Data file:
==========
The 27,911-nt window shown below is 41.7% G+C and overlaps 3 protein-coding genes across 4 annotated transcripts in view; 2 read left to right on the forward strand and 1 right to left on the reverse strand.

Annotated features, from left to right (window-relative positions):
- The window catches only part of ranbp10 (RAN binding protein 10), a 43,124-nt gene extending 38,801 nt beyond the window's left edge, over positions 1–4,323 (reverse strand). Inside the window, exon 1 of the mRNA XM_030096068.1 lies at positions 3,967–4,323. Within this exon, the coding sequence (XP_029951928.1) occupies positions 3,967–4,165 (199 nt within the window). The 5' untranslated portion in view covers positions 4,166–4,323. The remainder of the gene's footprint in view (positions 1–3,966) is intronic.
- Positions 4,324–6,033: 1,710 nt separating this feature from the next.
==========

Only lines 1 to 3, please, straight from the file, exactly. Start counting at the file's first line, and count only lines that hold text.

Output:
The 27,911-nt window shown below is 41.7% G+C and overlaps 3 protein-coding genes across 4 annotated transcripts in view; 2 read left to right on the forward strand and 1 right to left on the reverse strand.

Annotated features, from left to right (window-relative positions):
- The window catches only part of ranbp10 (RAN binding protein 10), a 43,124-nt gene extending 38,801 nt beyond the window's left edge, over positions 1–4,323 (reverse strand). Inside the window, exon 1 of the mRNA XM_030096068.1 lies at positions 3,967–4,323. Within this exon, the coding sequence (XP_029951928.1) occupies positions 3,967–4,165 (199 nt within the window). The 5' untranslated portion in view covers positions 4,166–4,323. The remainder of the gene's footprint in view (positions 1–3,966) is intronic.